Steve Jobs and the spread of freedom


Steve Jobs is dead.

The up-and-down story of Jobs’ life is quintessentially American and nothing short of astonishing: adopted child, college dropout, inventor of the personal computer, founder of Apple at the age of 21, fired from Apple at the age of 30, creator of the NeXT Computer that was used to create the world’s first web browser and web server, founder of Pixar Animation that forever changed the movie industry with the release of “Toy Story,” re-hired by a near-bankrupt Apple at age 42, creator of the iPod that revolutionized the music business, creator of the iPhone that changed how the world looked at cell phones, creator of the iPad that created the tablet market, and CEO of the back-from-death Apple when it became the world’s most valuable company earlier this year.

The reason behind Jobs’ stunning success: his relentless drive to empower consumers. He created products the world did not even know it needed, but now cannot live without.

These creations increased the power of the individual to control his or her own destiny – to listen to what we want, to watch what we want, to talk to whom we want, to read what we want, where we want, when we want.

Even those who have never used an Apple product have felt Jobs’ influence. He brought the mouse, the graphical user interface, icons, and the menu bar to the world of personal computing. The stylish look of personal computers – multiple typefaces and proportionally-spaced fonts – derive from a calligraphy class Jobs sat in on after dropping out of college.

By forcing his business competitors to raise their standards (Microsoft and the rest of the cellphone industry most notably), Jobs transformed non-Apple products, as well. His quest for excellence brought out the best in himself and others.

One other Jobs’ innovation? Super Bowl commercials as must-see events.

The year was 1984. George Orwell’s totalitarian novel of the same name inspired Jobs to use the Super Bowl to launch the new Macintosh computer, yielding one of the most iconic advertisements in history.

The scene is this: in a colorless world, a video of Big Brother speaks to a group of brainwashed people who all look and dress the same. Big Brother’s message echoes the themes of classic communism:

“Today, we celebrate the first glorious anniversary of the Information Purification Directives. We have created, for the first time in all history, a garden of pure ideology – where each worker may bloom, secure from the pests purveying contradictory truths. Our Unification of Thoughts is more powerful a weapon than any fleet or army on earth. We are one people, with one will, one resolve, one cause. Our enemies shall talk themselves to death, and we will bury them with their own confusion. We shall prevail!”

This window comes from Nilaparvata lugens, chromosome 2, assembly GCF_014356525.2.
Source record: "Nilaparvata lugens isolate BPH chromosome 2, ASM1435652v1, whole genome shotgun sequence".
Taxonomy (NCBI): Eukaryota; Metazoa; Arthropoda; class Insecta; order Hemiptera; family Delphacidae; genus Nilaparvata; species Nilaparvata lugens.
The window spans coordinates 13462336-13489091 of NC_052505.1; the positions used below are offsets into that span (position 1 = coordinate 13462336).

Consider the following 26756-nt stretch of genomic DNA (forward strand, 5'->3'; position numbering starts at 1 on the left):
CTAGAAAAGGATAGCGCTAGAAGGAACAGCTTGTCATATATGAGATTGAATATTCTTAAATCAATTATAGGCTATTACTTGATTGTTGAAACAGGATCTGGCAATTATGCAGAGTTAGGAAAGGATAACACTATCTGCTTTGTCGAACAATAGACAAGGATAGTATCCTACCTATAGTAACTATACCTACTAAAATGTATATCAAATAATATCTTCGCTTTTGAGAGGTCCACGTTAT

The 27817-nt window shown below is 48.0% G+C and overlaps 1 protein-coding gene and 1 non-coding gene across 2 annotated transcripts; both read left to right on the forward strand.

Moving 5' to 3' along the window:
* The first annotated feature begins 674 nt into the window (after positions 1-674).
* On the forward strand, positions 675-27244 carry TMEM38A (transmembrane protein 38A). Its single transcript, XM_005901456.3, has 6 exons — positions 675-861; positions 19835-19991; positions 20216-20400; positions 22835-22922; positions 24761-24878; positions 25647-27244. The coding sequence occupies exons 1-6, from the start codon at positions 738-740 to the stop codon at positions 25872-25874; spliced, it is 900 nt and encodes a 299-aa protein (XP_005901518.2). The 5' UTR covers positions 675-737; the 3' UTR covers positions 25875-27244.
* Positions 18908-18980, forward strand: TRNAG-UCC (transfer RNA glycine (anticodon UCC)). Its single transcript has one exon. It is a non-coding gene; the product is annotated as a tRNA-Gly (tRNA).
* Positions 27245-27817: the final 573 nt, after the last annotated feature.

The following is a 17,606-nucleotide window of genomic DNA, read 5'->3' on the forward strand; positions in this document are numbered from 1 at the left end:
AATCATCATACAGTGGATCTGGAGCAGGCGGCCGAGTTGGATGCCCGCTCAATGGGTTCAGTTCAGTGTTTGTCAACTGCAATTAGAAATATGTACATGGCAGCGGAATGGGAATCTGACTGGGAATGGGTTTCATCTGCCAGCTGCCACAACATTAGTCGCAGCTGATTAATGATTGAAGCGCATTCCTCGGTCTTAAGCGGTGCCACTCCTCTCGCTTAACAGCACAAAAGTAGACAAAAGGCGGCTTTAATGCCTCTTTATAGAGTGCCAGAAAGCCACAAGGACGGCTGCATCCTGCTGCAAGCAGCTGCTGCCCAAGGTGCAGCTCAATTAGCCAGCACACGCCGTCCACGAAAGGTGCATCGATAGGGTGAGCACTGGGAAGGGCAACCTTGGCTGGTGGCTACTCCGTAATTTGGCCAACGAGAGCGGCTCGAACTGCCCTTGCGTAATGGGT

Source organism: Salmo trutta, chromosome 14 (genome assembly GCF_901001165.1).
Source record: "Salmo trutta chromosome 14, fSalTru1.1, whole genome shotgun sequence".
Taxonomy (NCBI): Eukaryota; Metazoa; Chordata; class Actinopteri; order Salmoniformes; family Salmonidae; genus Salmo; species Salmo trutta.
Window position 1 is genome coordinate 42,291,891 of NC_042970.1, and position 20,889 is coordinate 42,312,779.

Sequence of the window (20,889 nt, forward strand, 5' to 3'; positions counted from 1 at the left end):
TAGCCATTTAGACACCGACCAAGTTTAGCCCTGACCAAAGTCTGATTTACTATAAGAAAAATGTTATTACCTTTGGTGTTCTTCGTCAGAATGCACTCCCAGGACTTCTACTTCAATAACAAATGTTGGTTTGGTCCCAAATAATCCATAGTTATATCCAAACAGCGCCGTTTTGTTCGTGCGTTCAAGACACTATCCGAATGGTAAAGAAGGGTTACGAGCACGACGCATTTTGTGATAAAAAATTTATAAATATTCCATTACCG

As this speech concludes, a woman hurls a sledgehammer to the video screen, shattering the image of Big Brother. A narrator then announces: “On Jan. 24th, Apple Computer will introduce Macintosh. And you’ll see why 1984 won’t be like ‘1984.’”

The message: the personal computer spells the end of totalitarianism.

Understand that at the time such an idea was nothing short of radical. While Ronald Reagan boldly predicted the end of communism, no right-thinking person took Reagan seriously. Indeed, the intelligentsia mocked him for his naivete. The continued existence of communism, everyone knew, was a historical inevitability.

Against this backdrop, few, if any, immediately understood the totality of Jobs’ vision that the computer would fundamentally alter the relationship between citizens and their government. It would be easy to dismiss Apple’s Super Bowl ad as mere marketing, but never has an advertisement proven so remarkably prescient.

Dictatorships thrive when they are able (a) to control the flow of information and political speech, (b) to make citizens feel isolated from one another, and (c) to instill fear.

Technology, however, connects people like never before, quickly and easily disseminates information, and lessens the fear created by an authoritarian regime. The comfort connection supplies is profound: “You are not alone.”

Tremendous power flows from such knowledge because in any given dictatorship, the governed vastly outnumber those that govern, meaning that the people can always overthrow the state if they are sufficiently connected.

The passengers of United 93 on 9/11 had the same insight: there are more of us than there are of you. Realizing their power, they were able to overtake their hijackers before the plane could be crashed into another building. Similarly, when the state’s ability to suppress dissent and keep people isolated evaporates, so too does its dictatorial power.

The Twitter revolution in Iran, the uprisings of the Arab Spring, and the ongoing weakening of China’s ability to control its citizens – all serve as testaments to the truth proclaimed in that Apple ad long ago.

Throughout the world, tyranny stands on its last legs because of the personal empowerment that technology brings to oppressed peoples. This flowering of freedom, when all is said and done, may count as Steve Jobs’ most lasting legacy.

America has lost one of its greatest men.

[Lance McMillian is a Fayette County resident and law professor at Atlanta’s John Marshall Law School.]